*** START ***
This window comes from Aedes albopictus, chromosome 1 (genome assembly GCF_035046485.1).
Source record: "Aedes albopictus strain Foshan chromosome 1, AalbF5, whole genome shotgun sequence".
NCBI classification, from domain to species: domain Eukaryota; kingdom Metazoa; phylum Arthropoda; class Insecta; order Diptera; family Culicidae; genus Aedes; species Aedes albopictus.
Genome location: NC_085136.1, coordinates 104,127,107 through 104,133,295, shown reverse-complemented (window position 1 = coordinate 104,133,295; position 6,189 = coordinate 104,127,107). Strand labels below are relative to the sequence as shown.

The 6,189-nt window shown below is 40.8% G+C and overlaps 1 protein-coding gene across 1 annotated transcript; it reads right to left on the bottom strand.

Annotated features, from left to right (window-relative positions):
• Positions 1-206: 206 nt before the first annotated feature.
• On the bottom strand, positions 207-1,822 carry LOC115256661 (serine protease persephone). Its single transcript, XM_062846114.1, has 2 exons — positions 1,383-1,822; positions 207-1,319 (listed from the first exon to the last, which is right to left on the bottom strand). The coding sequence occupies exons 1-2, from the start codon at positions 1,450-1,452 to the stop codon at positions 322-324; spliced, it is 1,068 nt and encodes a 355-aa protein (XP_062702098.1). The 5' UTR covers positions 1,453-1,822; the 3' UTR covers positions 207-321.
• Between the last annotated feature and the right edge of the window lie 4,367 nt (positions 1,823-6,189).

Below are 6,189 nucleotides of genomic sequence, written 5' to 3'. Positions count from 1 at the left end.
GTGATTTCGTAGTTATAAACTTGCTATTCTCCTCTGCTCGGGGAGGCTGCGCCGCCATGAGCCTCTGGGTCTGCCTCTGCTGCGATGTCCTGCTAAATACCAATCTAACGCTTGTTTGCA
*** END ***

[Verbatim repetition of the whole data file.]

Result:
This window comes from Aedes albopictus, chromosome 1 (genome assembly GCF_035046485.1).
Source record: "Aedes albopictus strain Foshan chromosome 1, AalbF5, whole genome shotgun sequence".
NCBI classification, from domain to species: domain Eukaryota; kingdom Metazoa; phylum Arthropoda; class Insecta; order Diptera; family Culicidae; genus Aedes; species Aedes albopictus.
Genome location: NC_085136.1, coordinates 104,127,107 through 104,133,295, shown reverse-complemented (window position 1 = coordinate 104,133,295; position 6,189 = coordinate 104,127,107). Strand labels below are relative to the sequence as shown.

The 6,189-nt window shown below is 40.8% G+C and overlaps 1 protein-coding gene across 1 annotated transcript; it reads right to left on the bottom strand.

Annotated features, from left to right (window-relative positions):
• Positions 1-206: 206 nt before the first annotated feature.
• On the bottom strand, positions 207-1,822 carry LOC115256661 (serine protease persephone). Its single transcript, XM_062846114.1, has 2 exons — positions 1,383-1,822; positions 207-1,319 (listed from the first exon to the last, which is right to left on the bottom strand). The coding sequence occupies exons 1-2, from the start codon at positions 1,450-1,452 to the stop codon at positions 322-324; spliced, it is 1,068 nt and encodes a 355-aa protein (XP_062702098.1). The 5' UTR covers positions 1,453-1,822; the 3' UTR covers positions 207-321.
• Between the last annotated feature and the right edge of the window lie 4,367 nt (positions 1,823-6,189).

Below are 6,189 nucleotides of genomic sequence, written 5' to 3'. Positions count from 1 at the left end.
GTGATTTCGTAGTTATAAACTTGCTATTCTCCTCTGCTCGGGGAGGCTGCGCCGCCATGAGCCTCTGGGTCTGCCTCTGCTGCGATGTCCTGCTAAATACCAATCTAACGCTTGTTTGCA